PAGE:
This also means that the kitchen sink rarely gets any hot water except for the coldest days of the year, as it is too wasteful to turn the faucet open at a higher than necessary flow rate and then wait for many seconds for water. I have considered installing small electric units in the kitchen and all the bathrooms for nearly instant-on small quantities of hot water, but have been reluctant because of cost and need for wiring in. It also seems to defeat the purpose of having a whole house hot water heater, but my whole house tankless unit has been a big disappointment, so using it less could be considered a plus.
I didn't delve too deep into mini tanks because of the amperage issue on the existing disposal circuit. I also didn't want the potential of a tank leaking in a cabinet, and I didn't like the idea of going back to heating a water tank after going tankless. It was easier for me just to put this whole project on the back burner, pardon the pun, because the problem wasn't serious enough to warrant a lot of trouble or expense.

Your lack of hot water, on the other hand, is a big freakin' deal, and I bet there's a few smart folks here who could offer better suggestions than my wild guesses about what is going on. Have you tried adjusting the temperature setting? If it's too low, the water may cool down too much before getting to your shower. If it's too high, causing you to turn the valve toward cold, the hot side flow rate may not be enough to keep the heater heating. If it's not something that simple, maybe you should get somebody to look at your installation because what you're describing sounds really fishy. Or perhaps a recirculator is the way to go for you.

And what's with the half-gallon-a-minute shower anyway? Maybe you just need to open that showerhead full-throttle and take a real shower because it sounds like you deserve it, man.

The suggestion of a three-way switch by bcgfdc3 to accommodate a point-of-use heater has me intrigued. Would that satisfy the requirement of a dedicated circuit? A small tankless unit that can plug into a 120v, 20A line and be appropriate for a 1.5gpm faucet would be the ideal. Does such a product exist?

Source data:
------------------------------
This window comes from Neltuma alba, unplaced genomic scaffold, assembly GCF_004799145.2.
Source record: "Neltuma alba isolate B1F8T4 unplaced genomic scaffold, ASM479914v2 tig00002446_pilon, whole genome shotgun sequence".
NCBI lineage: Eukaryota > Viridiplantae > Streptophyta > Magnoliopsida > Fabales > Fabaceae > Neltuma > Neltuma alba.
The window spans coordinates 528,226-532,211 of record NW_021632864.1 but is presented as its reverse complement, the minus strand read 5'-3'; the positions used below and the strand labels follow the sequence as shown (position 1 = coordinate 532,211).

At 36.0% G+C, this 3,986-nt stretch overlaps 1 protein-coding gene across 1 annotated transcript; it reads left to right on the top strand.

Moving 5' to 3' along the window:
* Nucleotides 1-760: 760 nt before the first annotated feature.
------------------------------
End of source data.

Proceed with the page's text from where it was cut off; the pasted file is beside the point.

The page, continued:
Hankshanker is offline   Reply With Quote
Old 10-01-2015, 11:00 PM   #15
Member
 
Join Date: Sep 2015
Posts: 201
Rewards Points: 402
Default


All the ones I can find with quick searches want 30 amps at 110 volts. So the only way is a small tanked heater like this one.

Edit : Ok, here's one. 0.5 gpm is what the manufacturer thinks it can handle.

You would need a 20 amp 3 way switch like this one I think.

Last edited by Habeed; 10-01-2015 at 11:08 PM.
Habeed is offline   Reply With Quote
Sponsored Links
Advertisement
 
Reply


Thread Tools Search this Thread
Search this Thread:

Advanced Search
Display Modes

Posting Rules
You may not post new threads
You may not post replies
You may not post attachments
You may not edit your posts

BB code is On
Smilies are On
[IMG] code is On
HTML code is Off
Trackbacks are Off
Pingbacks are Off
Refbacks are Off


Similar Threads
Thread Thread Starter Forum Replies Last Post
Tankless water heater to pre-heat incoming water matthet Plumbing 35 01-06-2017 12:39 AM
Under sink tankless heater powrus Plumbing 21 12-28-2014 02:09 PM
Chasing Ghosts - Phantom Water Leak FrozenMeatballs Plumbing 7 10-29-2014 06:03 PM
Tankless water heater tgillis Plumbing 3 09-18-2011 03:10 PM
Bosch 1600H Tankless Water Heater natemclain HVAC 13 08-24-2009 10:33 AM




Top of Page | View New Posts